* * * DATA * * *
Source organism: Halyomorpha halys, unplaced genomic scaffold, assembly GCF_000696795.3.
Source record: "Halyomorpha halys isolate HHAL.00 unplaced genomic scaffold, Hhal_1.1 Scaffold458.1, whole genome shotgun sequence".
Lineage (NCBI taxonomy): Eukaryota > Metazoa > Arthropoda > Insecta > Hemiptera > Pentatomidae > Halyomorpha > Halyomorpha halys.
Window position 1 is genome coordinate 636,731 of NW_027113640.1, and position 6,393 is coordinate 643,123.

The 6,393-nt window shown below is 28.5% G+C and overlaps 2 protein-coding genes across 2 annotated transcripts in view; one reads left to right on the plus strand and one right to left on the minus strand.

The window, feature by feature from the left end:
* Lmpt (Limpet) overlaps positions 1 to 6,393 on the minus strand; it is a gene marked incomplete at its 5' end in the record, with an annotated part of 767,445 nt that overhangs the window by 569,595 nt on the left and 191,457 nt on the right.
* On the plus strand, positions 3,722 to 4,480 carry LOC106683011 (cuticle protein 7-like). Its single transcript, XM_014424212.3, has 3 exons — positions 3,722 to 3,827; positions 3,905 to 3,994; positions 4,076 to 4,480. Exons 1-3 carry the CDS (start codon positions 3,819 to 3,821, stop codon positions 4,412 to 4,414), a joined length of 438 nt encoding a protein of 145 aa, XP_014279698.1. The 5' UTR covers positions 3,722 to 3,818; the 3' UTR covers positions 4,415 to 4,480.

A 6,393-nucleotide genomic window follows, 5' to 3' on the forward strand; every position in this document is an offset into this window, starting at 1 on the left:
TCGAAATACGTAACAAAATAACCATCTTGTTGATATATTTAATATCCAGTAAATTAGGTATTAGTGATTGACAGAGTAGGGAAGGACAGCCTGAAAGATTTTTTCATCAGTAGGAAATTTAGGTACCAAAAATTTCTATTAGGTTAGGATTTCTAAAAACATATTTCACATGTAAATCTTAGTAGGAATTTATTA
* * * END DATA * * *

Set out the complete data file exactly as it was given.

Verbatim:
Source organism: Halyomorpha halys, unplaced genomic scaffold, assembly GCF_000696795.3.
Source record: "Halyomorpha halys isolate HHAL.00 unplaced genomic scaffold, Hhal_1.1 Scaffold458.1, whole genome shotgun sequence".
Lineage (NCBI taxonomy): Eukaryota > Metazoa > Arthropoda > Insecta > Hemiptera > Pentatomidae > Halyomorpha > Halyomorpha halys.
Window position 1 is genome coordinate 636,731 of NW_027113640.1, and position 6,393 is coordinate 643,123.

The 6,393-nt window shown below is 28.5% G+C and overlaps 2 protein-coding genes across 2 annotated transcripts in view; one reads left to right on the plus strand and one right to left on the minus strand.

The window, feature by feature from the left end:
* Lmpt (Limpet) overlaps positions 1 to 6,393 on the minus strand; it is a gene marked incomplete at its 5' end in the record, with an annotated part of 767,445 nt that overhangs the window by 569,595 nt on the left and 191,457 nt on the right.
* On the plus strand, positions 3,722 to 4,480 carry LOC106683011 (cuticle protein 7-like). Its single transcript, XM_014424212.3, has 3 exons — positions 3,722 to 3,827; positions 3,905 to 3,994; positions 4,076 to 4,480. Exons 1-3 carry the CDS (start codon positions 3,819 to 3,821, stop codon positions 4,412 to 4,414), a joined length of 438 nt encoding a protein of 145 aa, XP_014279698.1. The 5' UTR covers positions 3,722 to 3,818; the 3' UTR covers positions 4,415 to 4,480.

A 6,393-nucleotide genomic window follows, 5' to 3' on the forward strand; every position in this document is an offset into this window, starting at 1 on the left:
TCGAAATACGTAACAAAATAACCATCTTGTTGATATATTTAATATCCAGTAAATTAGGTATTAGTGATTGACAGAGTAGGGAAGGACAGCCTGAAAGATTTTTTCATCAGTAGGAAATTTAGGTACCAAAAATTTCTATTAGGTTAGGATTTCTAAAAACATATTTCACATGTAAATCTTAGTAGGAATTTATTA